New York v. P. J. Video, Inc.

PETITIONER: New York
RESPONDENT: P. J. Video, Inc. et al.
LOCATION: Network Video

DOCKET NO.: 85-363
DECIDED BY: Burger Court (1981-1986)
LOWER COURT: New York Court of Appeals

CITATION: 475 US 868 (1986)
ARGUED: Mar 04, 1986
DECIDED: Apr 22, 1986

ADVOCATES:
John J. DeFranks - on behalf of the petitioner
Paul John Cambara, Jr. - on behalf of the respondent
Paul John Cambria, Jr. - on behalf of the respondent

Facts of the case

Investigator David Groblewski from the Erie County District Attorney's Office viewed videos rented from P.J. Video and determined their content violated New York obscenity statutes. He drafted an affidavit describing the content on the videos and filed a warrant authorizing their seizure. A village justice in Depew NY issued the warrant and the police seized ten movies suspected to contain obscene content. A local court determined five of the movies violated obscenity standards. P.J. Video argued that the justice issued the warrant without probable cause since he did not personally view the movies. The court agreed and suppressed the videos as evidence. The County Court of Erie County affirmed the decision, and the New York Court of Appeals also affirmed. It asserted that warrants authorizing the seizure of items that were both non-dangerous and mediums of speech needed to satisfy a higher level of proof of "probable-cause" than other types of warrants because of First Amendment concerns.

Question

If a warrant is issued for the seizure of items that can be considered as mediums of speech, does the First Amendment require this warrant to satisfy a "higher" level of proof for probable-cause than warrants issued for other forms of evidence?

Media for New York v. P. J. Video, Inc.

Audio Transcription for Oral Argument - March 04, 1986 in New York v. P. J. Video, Inc.

Warren E. Burger:

Mr. DeFranks, I think you may proceed whenever you are ready.

John J. DeFranks:

Mr. Chief Justice, and may it please the Court:

The present case on a writ of certiorari to the New York Court of Appeals involves the warrant seizure of 13 videocassette recordings including eight titles alleged to be obscene under New York's obscenity law.

The issue as we see it, before this Court, is twofold: firstly, whether the New York Court of Appeals has elevated the standard of proof necessary to support the evidentiary seizure of presumptively protected material, and secondly, whether the Constitution of the United States requires such an elevation in light of the circumstances of the present case and the available First Amendment safeguards.

Now, although it is here disputed, I think the record provides firm support for our contention that the standard has in fact been elevated.

In the words of the majority, there must be enough proof before the Magistrate to allow him to judge the obscenity of the films and to determine that they are not entitled to constitutional protection.

Warren E. Burger:

And you think that's the function of the jury in the trial of the case?

John J. DeFranks:

Yes, sir.

It was mere than imprecise language on the part of the Court of Appeals, and this is clear upon reading the dissent.

In the third paragraph of the dissenting opinions he points out to the majority that they have required an unambiguous demonstration of obscenity in order to support the present seizure.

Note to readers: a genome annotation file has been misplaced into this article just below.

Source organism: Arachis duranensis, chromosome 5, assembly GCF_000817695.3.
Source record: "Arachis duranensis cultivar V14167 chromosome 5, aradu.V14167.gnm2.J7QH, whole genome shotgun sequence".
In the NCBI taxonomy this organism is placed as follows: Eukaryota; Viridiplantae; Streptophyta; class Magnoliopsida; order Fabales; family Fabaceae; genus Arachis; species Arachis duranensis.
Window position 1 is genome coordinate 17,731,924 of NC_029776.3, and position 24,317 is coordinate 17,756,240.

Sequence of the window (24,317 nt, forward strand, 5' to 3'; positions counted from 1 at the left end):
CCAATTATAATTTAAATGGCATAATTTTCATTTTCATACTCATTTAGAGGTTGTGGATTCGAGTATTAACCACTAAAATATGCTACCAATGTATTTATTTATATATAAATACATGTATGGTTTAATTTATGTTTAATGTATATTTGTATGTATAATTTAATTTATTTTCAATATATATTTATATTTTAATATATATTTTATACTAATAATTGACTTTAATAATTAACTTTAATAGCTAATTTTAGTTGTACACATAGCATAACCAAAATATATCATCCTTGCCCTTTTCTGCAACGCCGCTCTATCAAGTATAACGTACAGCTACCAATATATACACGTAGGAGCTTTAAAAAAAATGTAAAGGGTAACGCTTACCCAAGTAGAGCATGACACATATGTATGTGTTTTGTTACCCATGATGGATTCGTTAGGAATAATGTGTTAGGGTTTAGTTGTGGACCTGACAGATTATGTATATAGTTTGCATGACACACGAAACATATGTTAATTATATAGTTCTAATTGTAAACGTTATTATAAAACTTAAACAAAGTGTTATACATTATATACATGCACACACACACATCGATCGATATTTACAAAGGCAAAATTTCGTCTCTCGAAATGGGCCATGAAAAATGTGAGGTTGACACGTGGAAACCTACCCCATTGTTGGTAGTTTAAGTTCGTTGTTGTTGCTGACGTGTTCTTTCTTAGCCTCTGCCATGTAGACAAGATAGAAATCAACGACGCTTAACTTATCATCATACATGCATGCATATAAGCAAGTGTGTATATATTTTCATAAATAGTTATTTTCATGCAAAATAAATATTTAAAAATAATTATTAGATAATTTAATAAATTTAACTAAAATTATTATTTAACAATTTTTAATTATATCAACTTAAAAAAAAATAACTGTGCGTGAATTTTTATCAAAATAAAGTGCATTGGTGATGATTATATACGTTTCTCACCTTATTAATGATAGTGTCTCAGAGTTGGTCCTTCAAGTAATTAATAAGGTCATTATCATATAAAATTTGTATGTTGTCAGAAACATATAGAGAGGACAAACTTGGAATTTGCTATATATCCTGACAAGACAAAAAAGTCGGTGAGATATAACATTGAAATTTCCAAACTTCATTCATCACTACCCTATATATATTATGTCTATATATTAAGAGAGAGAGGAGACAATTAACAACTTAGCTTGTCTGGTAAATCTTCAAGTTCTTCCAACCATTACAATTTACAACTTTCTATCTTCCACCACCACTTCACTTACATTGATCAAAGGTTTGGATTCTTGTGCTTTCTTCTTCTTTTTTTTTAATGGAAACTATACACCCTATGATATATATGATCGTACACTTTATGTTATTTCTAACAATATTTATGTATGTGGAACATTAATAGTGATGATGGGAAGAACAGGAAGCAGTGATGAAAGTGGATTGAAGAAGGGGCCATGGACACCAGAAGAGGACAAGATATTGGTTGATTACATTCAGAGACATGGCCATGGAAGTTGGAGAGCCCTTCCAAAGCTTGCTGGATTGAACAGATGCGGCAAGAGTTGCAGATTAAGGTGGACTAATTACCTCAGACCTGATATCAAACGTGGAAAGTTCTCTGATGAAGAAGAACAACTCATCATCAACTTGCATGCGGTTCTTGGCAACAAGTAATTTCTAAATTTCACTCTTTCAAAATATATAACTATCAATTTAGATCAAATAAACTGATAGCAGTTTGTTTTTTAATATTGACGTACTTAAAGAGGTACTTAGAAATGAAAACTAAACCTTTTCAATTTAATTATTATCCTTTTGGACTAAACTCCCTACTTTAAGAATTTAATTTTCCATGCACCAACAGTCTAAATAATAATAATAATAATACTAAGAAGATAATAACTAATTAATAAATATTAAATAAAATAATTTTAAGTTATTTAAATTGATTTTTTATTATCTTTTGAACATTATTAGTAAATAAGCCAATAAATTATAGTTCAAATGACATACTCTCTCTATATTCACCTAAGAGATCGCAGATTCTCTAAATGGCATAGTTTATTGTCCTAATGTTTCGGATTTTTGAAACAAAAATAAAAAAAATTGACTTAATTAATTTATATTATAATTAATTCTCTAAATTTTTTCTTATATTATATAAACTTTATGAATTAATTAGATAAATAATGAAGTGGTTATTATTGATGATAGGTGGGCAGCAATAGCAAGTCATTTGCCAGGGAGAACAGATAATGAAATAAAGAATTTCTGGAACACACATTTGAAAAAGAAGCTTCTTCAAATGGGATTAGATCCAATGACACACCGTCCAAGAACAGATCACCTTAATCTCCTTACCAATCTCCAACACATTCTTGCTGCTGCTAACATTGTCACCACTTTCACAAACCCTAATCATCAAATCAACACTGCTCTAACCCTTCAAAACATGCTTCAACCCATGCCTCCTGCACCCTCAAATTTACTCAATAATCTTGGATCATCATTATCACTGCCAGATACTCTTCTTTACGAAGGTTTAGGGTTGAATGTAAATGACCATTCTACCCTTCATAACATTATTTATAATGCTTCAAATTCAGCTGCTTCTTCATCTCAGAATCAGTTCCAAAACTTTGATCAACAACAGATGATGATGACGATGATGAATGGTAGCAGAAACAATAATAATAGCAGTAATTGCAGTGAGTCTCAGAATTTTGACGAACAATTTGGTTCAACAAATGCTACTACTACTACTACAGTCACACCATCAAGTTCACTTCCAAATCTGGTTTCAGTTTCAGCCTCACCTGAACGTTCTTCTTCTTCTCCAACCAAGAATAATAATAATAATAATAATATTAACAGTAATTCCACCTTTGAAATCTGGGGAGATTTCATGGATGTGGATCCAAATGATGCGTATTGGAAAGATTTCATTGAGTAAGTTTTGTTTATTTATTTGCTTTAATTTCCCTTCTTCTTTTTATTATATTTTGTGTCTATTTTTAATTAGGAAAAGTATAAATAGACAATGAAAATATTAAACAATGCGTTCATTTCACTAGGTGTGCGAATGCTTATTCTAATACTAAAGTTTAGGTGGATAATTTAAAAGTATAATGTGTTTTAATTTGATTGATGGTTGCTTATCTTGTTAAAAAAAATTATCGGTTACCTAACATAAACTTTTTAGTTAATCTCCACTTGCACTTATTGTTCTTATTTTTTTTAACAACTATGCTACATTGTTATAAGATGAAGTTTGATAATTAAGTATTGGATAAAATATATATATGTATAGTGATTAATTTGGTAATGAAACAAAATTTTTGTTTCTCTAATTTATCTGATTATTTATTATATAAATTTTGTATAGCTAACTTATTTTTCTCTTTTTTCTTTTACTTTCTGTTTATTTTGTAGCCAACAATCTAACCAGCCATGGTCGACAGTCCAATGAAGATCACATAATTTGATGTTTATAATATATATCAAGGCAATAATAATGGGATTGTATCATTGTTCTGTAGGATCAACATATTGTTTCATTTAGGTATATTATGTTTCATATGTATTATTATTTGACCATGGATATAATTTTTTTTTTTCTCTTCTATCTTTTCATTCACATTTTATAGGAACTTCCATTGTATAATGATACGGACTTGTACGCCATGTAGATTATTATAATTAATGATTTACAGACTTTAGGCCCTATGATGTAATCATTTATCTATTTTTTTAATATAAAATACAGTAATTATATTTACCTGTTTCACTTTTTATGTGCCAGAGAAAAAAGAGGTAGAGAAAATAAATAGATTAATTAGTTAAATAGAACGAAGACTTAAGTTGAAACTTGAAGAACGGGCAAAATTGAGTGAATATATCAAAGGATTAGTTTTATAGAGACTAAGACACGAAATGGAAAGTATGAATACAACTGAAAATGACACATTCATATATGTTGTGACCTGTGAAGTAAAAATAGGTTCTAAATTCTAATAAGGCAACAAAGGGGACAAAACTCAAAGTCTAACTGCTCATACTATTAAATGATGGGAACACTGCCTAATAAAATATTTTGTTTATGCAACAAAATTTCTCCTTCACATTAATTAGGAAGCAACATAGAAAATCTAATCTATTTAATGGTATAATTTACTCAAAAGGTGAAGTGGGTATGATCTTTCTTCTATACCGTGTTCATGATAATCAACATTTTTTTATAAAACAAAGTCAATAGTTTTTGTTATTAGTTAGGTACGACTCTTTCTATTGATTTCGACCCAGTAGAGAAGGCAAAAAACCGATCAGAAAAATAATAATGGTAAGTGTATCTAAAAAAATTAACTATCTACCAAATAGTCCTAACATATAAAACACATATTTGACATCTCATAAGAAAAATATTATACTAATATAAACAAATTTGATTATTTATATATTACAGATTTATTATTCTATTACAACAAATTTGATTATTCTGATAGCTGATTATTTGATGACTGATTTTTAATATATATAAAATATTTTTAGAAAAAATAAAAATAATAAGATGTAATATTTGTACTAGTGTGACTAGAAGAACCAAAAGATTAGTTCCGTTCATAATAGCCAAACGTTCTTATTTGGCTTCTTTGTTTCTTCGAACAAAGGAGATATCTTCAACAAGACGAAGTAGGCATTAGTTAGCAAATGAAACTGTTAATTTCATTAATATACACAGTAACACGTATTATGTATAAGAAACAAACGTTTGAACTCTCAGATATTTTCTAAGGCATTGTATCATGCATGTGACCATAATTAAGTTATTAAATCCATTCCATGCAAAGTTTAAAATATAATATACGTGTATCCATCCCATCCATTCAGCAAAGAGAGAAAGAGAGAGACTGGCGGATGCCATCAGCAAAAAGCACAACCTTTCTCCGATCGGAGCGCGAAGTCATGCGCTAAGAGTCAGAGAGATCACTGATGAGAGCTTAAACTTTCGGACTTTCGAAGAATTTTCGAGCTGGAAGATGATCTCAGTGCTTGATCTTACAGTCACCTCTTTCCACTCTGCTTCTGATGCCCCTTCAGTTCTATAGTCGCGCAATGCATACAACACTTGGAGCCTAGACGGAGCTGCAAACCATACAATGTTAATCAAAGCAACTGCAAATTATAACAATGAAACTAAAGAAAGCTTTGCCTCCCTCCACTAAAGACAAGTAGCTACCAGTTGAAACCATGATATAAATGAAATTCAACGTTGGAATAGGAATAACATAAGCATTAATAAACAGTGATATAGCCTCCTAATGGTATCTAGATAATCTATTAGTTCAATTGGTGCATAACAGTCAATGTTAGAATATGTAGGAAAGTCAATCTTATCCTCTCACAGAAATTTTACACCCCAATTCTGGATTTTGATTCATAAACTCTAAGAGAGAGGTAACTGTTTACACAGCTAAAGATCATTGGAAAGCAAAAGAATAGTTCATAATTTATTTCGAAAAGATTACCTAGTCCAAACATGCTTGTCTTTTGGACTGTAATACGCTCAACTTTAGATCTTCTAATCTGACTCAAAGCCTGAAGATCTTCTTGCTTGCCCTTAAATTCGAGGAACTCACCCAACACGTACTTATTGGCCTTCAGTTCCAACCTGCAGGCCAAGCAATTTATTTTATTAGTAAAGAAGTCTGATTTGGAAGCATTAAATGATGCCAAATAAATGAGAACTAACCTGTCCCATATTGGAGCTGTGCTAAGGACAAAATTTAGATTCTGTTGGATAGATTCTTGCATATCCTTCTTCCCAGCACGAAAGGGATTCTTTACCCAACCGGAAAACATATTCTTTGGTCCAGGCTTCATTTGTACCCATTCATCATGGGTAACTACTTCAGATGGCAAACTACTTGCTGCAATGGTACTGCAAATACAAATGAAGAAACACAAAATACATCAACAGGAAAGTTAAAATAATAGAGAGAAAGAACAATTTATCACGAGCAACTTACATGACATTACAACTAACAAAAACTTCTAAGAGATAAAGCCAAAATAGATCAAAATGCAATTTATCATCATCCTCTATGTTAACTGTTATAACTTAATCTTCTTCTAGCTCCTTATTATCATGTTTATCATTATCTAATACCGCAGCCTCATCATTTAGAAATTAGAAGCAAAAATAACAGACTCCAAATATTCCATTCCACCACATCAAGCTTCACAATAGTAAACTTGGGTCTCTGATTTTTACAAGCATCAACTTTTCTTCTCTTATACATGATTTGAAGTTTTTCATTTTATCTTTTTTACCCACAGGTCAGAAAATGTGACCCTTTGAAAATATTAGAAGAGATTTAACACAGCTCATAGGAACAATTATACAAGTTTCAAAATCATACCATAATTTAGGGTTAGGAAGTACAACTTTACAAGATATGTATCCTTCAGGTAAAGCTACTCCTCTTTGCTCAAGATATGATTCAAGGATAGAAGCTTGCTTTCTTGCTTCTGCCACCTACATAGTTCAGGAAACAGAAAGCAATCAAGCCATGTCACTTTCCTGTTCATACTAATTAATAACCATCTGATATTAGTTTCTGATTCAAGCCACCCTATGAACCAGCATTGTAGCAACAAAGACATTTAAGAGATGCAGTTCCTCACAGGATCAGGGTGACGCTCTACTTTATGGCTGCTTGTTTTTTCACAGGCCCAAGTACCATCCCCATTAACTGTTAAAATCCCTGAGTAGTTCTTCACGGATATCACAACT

He advised them that the standard has been universally rejected by the courts of the United States.

The majority responds in footnote 3, not to deny the elevated standard but in essence to confirm it, chiding the dissent for not having provided any case authority for his claim of universal rejection.

The dissenter took four more opportunities to point out to the majority that they have elevated the standard of proof.

All four references were ignored.

They certainly were not denied.

John Paul Stevens:

Mr. DeFrank, do we have, to read the dissent to understand the majority opinion, do you think?

John J. DeFranks:

No, I don't believe you have to, but the dissent makes it very clear.

The majority speaks for itself on the unequivocal standard where they say, we look at this information and we can see it being inculpatory, or another interpretation where it may be less inculpatory.

So, the majority makes clear what they are doing.

In its legal analysis the Court of Appeals committed a fatal flaw which probably resulted in the elevated standard.

They relied upon the scrupulous exactitude requirement of Stanford to raise the standard of proof, yet in this case the Magistrate made the probable... cause determination.

He designated only certain films for seizure, and only those films were taken.

Further, the term "scrupulous exactitude" seems to be contradictory to the term "probable cause".

How can we ever be exact about what supposedly is Appeals probable, and that was the question the Court of was determining.

More importantly, the Court of Appeals aired in applying a prior restraint analysis to this case.

No prior restraint was demonstrated.

No substantial restraint was demonstrated.

And in fact, the record indicates that there ware available safeguards to prevent any type of substantial restraint.

William H. Rehnquist:

When you're talking about substantial restraint, Mr. DeFranks, you're talking about seizing of all the copies of a magazine or something like that?

John J. DeFranks:

Or even one, if it's the only offering of a movie theater, I would suggest, that might--